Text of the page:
"1. During the early morning hours of January 20, 1973, Mr. C. R. Askew, a North Carolina State Highway Patrolman, went to the scene of an accident on Old Highway 70 west of Newport at about 1:40 a.m. He found a vehicle in the ditch on the north side with the motor running and the lights on. The defendant was under the wheel of the automobile, a 1968 Ford; and at the time another vehicle was about to pull him out of the ditch.
"2. That the officer then approached Mr. Lawson and asked him to get out of the car and observed that he could hardly stand, and in the opinion of the officer the defendant was very much under the influence of some intoxicating beverage.
"After asking the defendant for his license the defendant gave him his license; whereupon, the officer placed the defendant under arrest for being publicly intoxicated. After the defendant was arrested the officer placed the defendant in his automobile and then gave him the `Miranda' warning [which] in all respects complied with the requirements of `Miranda,' and the precise warning appears in the record in this case; and the Court finds that he gave the warning as stated by the officer. After being given the warning, the defendant made no response. The officer then proceeded to question the defendant as to what had happened and the defendant made certain incriminating statements as will appear in the record."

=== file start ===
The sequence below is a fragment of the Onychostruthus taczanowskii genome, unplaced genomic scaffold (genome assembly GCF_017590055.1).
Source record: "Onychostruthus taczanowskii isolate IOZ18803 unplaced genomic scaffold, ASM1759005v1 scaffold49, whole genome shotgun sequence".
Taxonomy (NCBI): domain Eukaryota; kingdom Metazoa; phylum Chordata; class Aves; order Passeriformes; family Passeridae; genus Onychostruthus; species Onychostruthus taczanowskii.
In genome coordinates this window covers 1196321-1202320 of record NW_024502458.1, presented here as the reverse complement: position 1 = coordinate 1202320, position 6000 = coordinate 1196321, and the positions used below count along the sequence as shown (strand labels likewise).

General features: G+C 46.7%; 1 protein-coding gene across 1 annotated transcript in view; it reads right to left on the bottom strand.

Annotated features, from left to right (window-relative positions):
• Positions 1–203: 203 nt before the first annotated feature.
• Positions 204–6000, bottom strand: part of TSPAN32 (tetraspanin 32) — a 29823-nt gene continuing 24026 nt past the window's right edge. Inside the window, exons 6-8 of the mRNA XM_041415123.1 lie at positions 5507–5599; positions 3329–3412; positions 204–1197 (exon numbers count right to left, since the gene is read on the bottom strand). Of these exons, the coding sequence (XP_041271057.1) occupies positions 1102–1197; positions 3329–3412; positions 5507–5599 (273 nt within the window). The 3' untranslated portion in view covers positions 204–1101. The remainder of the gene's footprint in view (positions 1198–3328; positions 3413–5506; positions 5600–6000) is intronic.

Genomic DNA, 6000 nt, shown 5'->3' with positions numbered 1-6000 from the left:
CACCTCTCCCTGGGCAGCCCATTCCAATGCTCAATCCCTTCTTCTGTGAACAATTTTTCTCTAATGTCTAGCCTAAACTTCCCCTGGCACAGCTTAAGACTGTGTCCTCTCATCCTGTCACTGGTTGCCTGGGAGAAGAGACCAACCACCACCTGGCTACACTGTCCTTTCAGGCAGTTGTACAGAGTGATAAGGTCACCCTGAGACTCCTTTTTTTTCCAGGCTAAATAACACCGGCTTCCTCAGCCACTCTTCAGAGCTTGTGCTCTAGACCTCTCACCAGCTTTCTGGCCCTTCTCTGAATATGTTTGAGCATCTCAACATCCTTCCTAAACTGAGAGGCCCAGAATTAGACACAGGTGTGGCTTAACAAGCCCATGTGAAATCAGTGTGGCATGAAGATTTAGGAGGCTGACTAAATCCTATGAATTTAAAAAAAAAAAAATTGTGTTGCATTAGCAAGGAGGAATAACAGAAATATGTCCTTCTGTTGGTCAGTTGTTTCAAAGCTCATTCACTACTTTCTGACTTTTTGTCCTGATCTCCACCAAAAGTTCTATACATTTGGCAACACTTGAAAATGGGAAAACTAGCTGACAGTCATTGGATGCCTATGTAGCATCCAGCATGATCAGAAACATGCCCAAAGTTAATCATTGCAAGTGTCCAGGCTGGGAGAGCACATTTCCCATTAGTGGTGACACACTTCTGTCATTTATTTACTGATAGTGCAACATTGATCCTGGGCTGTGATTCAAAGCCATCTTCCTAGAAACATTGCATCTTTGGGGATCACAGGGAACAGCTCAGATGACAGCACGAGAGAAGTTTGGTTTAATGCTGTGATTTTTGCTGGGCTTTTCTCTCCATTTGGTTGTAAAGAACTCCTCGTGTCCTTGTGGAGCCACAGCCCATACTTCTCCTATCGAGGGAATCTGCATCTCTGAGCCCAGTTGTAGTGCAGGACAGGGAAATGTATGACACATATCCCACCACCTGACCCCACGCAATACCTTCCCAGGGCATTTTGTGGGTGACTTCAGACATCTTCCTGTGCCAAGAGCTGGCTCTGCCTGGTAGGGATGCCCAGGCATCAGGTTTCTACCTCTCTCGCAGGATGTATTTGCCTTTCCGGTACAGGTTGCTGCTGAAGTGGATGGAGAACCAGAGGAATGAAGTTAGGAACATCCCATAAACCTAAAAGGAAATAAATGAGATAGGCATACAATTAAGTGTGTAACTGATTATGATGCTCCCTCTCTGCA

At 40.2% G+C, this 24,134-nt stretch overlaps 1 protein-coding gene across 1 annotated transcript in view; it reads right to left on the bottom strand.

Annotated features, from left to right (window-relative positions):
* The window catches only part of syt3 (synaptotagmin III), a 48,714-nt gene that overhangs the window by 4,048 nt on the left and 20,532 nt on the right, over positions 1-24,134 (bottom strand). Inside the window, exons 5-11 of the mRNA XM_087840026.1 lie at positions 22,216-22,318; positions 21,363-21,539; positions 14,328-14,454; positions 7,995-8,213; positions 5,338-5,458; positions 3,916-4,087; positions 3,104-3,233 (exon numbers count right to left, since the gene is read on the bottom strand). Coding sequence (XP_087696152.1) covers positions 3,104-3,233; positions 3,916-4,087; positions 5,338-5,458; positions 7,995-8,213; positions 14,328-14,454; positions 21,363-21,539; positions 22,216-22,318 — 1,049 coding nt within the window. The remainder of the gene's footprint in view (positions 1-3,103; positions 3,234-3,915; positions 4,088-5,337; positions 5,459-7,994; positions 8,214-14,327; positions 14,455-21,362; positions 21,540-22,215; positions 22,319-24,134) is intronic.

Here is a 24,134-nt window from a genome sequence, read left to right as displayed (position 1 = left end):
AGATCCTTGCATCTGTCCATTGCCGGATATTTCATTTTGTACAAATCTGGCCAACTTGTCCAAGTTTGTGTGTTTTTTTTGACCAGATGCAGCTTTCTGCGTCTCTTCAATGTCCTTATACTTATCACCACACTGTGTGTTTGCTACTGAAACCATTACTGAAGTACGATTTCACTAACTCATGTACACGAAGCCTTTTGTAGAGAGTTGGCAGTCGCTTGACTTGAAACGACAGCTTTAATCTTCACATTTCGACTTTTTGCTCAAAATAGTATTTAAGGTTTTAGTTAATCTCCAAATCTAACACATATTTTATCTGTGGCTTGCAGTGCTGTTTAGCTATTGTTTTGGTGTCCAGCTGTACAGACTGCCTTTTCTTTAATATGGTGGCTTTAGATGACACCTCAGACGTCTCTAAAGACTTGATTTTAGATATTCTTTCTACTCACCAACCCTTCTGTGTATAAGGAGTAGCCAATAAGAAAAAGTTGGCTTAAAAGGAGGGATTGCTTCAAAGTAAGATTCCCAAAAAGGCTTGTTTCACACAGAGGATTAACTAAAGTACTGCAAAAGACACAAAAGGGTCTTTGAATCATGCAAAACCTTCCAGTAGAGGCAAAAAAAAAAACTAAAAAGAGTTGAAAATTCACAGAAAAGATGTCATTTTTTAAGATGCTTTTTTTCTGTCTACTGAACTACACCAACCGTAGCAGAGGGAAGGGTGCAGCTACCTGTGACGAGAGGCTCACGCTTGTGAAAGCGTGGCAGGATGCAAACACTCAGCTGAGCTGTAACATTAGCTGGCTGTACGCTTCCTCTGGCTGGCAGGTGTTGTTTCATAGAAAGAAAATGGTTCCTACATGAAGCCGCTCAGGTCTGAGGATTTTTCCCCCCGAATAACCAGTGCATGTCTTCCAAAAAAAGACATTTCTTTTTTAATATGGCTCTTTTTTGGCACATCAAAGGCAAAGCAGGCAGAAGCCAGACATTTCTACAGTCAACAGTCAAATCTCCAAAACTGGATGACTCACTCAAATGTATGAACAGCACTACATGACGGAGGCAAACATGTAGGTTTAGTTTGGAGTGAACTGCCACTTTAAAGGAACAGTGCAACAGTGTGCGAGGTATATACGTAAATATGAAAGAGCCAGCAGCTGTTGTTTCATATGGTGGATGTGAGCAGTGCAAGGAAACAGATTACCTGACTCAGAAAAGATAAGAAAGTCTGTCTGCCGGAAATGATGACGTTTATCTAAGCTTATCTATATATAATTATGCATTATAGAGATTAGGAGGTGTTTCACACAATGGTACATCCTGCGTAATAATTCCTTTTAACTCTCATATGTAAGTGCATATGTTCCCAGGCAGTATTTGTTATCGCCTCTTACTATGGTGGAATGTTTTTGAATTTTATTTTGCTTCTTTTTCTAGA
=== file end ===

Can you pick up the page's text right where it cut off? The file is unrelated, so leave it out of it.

These statements and other facts surrounding the arrest and questioning of defendant are discussed later in this opinion. After finding the above facts, the trial judge ruled that the statements allegedly made by defendant were admissible into evidence, and Patrolman Askew was allowed to testify about them. Askew also testified that defendant was taken to the police department in Newport, North Carolina, and there defendant took various "performance tests" and was given a breathalyzer test by Officer C. R. Tomlinson of the Newport Police Department. Details surrounding the administration and results of these tests are fully discussed later in this opinion. Under cross-examination by defense counsel, Patrolman Askew stated: "I never saw Mr. Lawson drive an automobile. So, what I am telling you here today is that the reason he is charged with driving under the influence is that he told me that he had been driving."
Defendant offered evidence tending to show that he was not driving the automobile on the occasion in question, but rather that the automobile was being driven by a girl who was taking defendant home and who was not familiar with the operation of the car. Some lights from an oncoming car had blinded the girl and caused her to drive off the road. Someone named Jerry — who had been following the car in which defendant was a passenger — and the girl had gone to get help when Patrolman Askew arrived and took defendant to the police department in Newport. Defendant admitted that he was drunk on the evening of 20 January 1973, but he testified that he did not remember Patrolman Askew giving him his Miranda rights.